Eclipsing Dreams


I was about seven years old when I made my first travel plan. I was looking at a map of total solar eclipses from 1998 to 2019 from the book, ‘Eclipse of The Sun’, in our little ‘play-room’. I saw that the path of the 9th of March, 2016 eclipse would traverse a few Indonesian islands and seeing that it was the one closest to Malaysia, I started calculating my age and my possible state of life then. I figured that at the age of 21, I should have completed school and my seven year old brain assumed that at that age, I would have all the money and freedom in the world to bring my siblings to Indonesia so we could watch the eclipse together. And every now and then in the next fourteen years, the thought would occasionally cross my mind and I would dream about it.

I was correct about one fact. I did watch the eclipse with my brother – and the others occasionally peeping in – but we only witnessed the partial eclipse on our balcony, equipped with my shoebox camera obscura (pinhole camera) that I had made specifically for eclipse viewing. I had one hand on a laptop which was showing the live coverage from Sumatera and virtually experienced totality with the excited observer crew across the straits.

My parents watched the eclipse downstairs in the garden with our kitten friend, Tris, who was just thrilled by all the excitement we’re all expressing. As we were approaching maximum obscurity, a team of roadworkers stopped in front of our house and asked my parents if we wanted our driveway resurfaced. Noticing their curiosity (how could they not when we’re all staring up into the sky), my father told him about the eclipse. For the next few minutes, they were all climbing up onto their lorry, exclaiming with delight and tried to convince other passer-by to witness this amazing phenomenon.

Had my map also gave a list of annular solar eclipse, I might have noticed that one would be making its way through the southern-most tip of my own country on the coming 26th of December. I might have also made plans to drive to Tanjung Piai and experience the eclipse on the jetty of the Tanjung Piai Resort. But I only found out about it when I looked up the list of solar eclipses of 2019 earlier this year and I’ve long abandoned conscious dreaming as nothing but a call for possible disappointment.

The way my father explained solar eclipse to me and my sister was by bringing two balls and a flashlight into our ‘play-room’ and had one of us to hold the ‘Earth’ ball, while he held the moon between the Earth and the Sun (the flashlight). He explained to us that the eclipse happened because the sun is behind the moon for a brief amount of time. The Sun was still there, you just couldn’t see it because it was hidden. Nevertheless, it had been revered, feared and even celebrated through many events across our history.

As I grew older, I think about how intertwined are my thoughts on eclipses and dreams. To witness an eclipse was one of my most long-held serious dreams; I was in my late teens when I began to admit that it was probably out of the realms of possibilities. And as much as I insist on not wishing to dream, for fear of being robbed of the belief in a deceitful imagined future, I still have unconscious and unsolicited dreams because it’s impossible to remove the Sun by hiding it behind a moon.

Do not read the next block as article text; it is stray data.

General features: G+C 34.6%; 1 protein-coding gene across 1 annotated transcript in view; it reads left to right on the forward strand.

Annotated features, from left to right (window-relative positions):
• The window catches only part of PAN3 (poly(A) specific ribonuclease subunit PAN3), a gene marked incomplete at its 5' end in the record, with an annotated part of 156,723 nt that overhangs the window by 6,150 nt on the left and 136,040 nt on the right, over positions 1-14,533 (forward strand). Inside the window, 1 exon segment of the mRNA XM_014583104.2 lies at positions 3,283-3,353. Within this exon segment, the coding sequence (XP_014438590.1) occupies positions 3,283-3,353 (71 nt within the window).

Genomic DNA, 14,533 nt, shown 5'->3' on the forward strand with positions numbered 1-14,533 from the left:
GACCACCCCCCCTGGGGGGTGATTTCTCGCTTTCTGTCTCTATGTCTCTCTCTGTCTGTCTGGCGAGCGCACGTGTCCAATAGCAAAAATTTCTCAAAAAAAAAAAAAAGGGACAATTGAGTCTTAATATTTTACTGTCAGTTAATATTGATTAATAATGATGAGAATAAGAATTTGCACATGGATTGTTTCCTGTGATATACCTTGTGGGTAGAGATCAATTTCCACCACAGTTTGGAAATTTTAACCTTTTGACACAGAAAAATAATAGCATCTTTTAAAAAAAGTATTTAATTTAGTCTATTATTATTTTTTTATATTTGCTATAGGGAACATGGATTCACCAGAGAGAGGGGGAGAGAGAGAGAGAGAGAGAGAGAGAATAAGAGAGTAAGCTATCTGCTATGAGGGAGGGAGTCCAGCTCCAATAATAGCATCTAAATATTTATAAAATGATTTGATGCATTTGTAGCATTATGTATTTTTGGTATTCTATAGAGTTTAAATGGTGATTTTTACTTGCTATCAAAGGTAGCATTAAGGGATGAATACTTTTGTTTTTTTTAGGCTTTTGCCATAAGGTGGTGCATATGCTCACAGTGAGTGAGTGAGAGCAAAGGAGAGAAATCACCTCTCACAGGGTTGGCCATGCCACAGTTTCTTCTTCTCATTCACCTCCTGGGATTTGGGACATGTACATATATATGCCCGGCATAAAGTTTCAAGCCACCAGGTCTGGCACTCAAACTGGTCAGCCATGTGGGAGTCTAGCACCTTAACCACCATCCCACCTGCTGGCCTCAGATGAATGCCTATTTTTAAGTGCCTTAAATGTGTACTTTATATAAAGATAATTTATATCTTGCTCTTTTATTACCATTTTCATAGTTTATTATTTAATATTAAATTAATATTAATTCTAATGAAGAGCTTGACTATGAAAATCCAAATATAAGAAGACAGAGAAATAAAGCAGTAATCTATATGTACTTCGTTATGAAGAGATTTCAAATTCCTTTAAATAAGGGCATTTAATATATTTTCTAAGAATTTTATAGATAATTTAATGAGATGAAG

I am trying hard not to place even the slightest bit of excitement in my mind for this coming eclipse but I’ll be a fool to think that no part of me still dream of somehow finding a way of getting to Tanjung Piai’s jetty to watch the eclipse with the man who taught me all about the it. I can try to cast out all the dreams in my heart in the same way I’ve contemplated destroying past pains and yearning by burning old letters and diaries but just because I’ve made it impossible to physically see something does not mean that it no longer exists -it is only hidden like the eclipsed Sun.

Preparing Ttupak Pulok (Ketupat Daun Palas)


Throughout the last day of Ramadhan, our small kitchen was cramped with food and all of us were suddenly upgraded into ‘chefs of the day’. My little sister Aeshah baked trays of lovely cupcakes. At the other end of the kitchen, while singing at the top of her voice, Anisah helped my mother who was cooking rendang and kuah kacang, driving my mom quite mad. Even little Ali sat cross-legged on his chair, weaving kelongsong ketupat nasi for me to fill in with rice later. Usually, I would be preparing the ketupat nasi and weave most of the kelongsongs; but this Eid was special. For the first time, I made the true Terengganu ‘ttupak pulok’ instead!

Ketupat

Ttupak pulok‘, which is also known as  ‘ketupat daun palas’ in standard Malay, is a type of glutinous rice delicacy, steamed with coconut milk and wrapped in a special leaf named ‘daun palas’ before it is fried to perfection. Since it is so easy to get them in Kuala Terengganu where my parents came from, neither my mother nor my grandmothers know how to prepare them. To quote what my great grandmother told my mom when asked for the recipe, “Bakpe nok belajor sangak. Buak nyussoh je. Ppasor blambok, beli je senang.” “Why bother? You can buy loads of them from the market.”